The paperwhites are in full bloom the morning I learn that Grandma has died. Before I turn on my phone and see the message, I happen to write in my journal about a conversation we had last month. She said to keep the bulbs after they bloom and use them again next year. Grandma has been giving me paperwhite bulbs for years; she’s never told me they could be reused. I wonder if it’s true.
The amaryllis will bloom soon. I trim back my parsley and repot my chives. I’m chopping fresh herbs for roasted sweet potatoes when I turn on the phone.
Dad told me two days ago that Grandma seemed to be drawing close to the end. Last week when I called her, she mumbled only the briefest greetings. The news is inevitable and welcome, isn’t it? Her suffering is over. Each Christmas I love the sight of those brown bulbs because I know the transformation they’ll undergo. While I cannot feign certainty about what lies beyond death, I trust that Grandma has moved from bulb to blossom.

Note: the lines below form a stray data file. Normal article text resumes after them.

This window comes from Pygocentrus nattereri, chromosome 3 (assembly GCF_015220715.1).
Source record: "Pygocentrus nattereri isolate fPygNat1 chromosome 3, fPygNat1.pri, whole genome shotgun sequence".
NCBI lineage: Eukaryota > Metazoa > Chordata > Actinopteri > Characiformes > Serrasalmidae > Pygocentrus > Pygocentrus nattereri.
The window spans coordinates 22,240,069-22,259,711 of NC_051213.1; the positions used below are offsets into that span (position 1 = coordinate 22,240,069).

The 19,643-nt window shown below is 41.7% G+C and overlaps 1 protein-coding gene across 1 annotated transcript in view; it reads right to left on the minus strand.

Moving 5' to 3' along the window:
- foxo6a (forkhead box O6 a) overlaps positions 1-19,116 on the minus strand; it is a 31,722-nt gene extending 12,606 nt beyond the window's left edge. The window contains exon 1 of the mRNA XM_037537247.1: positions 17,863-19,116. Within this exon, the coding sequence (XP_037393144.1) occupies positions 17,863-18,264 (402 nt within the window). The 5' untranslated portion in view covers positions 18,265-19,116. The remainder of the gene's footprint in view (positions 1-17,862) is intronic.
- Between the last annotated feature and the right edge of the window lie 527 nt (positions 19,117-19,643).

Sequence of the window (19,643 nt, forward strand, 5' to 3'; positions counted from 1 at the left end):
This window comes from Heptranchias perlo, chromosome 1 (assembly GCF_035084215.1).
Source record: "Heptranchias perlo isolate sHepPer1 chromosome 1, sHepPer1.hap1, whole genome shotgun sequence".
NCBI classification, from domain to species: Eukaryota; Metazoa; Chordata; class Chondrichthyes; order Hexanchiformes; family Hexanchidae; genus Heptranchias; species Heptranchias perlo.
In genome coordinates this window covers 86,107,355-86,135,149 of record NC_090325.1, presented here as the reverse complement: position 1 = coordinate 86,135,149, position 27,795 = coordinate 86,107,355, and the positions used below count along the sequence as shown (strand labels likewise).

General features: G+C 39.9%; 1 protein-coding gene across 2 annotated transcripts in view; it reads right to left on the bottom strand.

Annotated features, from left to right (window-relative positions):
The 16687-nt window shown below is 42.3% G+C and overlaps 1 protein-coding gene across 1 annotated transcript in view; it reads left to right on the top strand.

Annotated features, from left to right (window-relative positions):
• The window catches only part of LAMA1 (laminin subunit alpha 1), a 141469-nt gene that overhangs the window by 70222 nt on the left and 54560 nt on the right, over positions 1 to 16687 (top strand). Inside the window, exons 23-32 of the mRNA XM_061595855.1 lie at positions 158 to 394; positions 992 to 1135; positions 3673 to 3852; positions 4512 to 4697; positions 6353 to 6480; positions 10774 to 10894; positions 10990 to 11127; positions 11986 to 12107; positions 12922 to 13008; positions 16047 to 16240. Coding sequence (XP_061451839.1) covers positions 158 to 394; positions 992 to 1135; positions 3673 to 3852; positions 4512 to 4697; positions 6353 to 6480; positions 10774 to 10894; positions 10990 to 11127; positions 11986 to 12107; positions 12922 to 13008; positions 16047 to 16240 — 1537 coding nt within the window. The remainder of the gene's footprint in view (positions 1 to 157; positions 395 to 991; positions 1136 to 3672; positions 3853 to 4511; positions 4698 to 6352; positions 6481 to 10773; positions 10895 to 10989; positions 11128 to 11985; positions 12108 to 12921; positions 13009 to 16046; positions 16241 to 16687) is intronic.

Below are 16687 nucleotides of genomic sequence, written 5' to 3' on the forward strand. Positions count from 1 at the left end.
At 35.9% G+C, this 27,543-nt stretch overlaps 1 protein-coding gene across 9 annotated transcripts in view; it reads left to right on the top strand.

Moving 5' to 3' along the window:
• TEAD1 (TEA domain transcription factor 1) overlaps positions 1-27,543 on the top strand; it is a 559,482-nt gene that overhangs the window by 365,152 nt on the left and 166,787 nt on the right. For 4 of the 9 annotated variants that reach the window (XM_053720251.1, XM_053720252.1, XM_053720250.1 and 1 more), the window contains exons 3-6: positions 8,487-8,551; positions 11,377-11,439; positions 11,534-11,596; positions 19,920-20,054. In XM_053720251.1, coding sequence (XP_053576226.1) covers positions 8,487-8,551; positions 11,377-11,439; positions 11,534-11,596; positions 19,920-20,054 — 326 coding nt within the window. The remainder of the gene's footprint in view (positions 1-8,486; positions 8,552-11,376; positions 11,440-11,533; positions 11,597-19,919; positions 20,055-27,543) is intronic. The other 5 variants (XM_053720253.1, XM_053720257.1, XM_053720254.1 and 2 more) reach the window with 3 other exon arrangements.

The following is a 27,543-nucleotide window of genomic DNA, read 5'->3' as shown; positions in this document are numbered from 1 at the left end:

Still I weep over my work. I’ve begun the day doing things Grandma loved: writing, tending plants, preparing food. Later I’ll swim laps at the pool, just like she did for decades. So much of Jean Craig Mell lives within me, but I feel like I hardly knew her.
Over these past weeks, Grandma spoke again and again about getting out of bed and sitting at her computer. She has a church newsletter to complete. We tried to tell her not to worry about it. We wanted her to know that every life leaves work undone, but I don’t know if anyone said it that way. She kept pretending this stay in bed was a short-term problem, and mostly we played along.
Grandma grasped after work from her deathbed, and I am hardly any different. I want to know I’m useful. I want others to know it, too.
I go online and learn that after paperwhites blossom, you can plant them in dirt and fertilize them. When spring comes, transfer them to a garden, and in two or three years they’ll flower again. I don’t have a garden, but I can borrow a friend’s. Grandma may never have said goodbye, but she wanted me to keep the bulbs this year.
I gaze at the blossoms aglow in morning light. Their beauty was enclosed in the dirty bulbs all along; they needed only water and the mercy of January sunshine. If Grandma were here, perhaps we’d talk about how easy it is for paperwhites. I draw closer and breathe in the fragrance. Maybe it’s meant to be easy enough for us, too.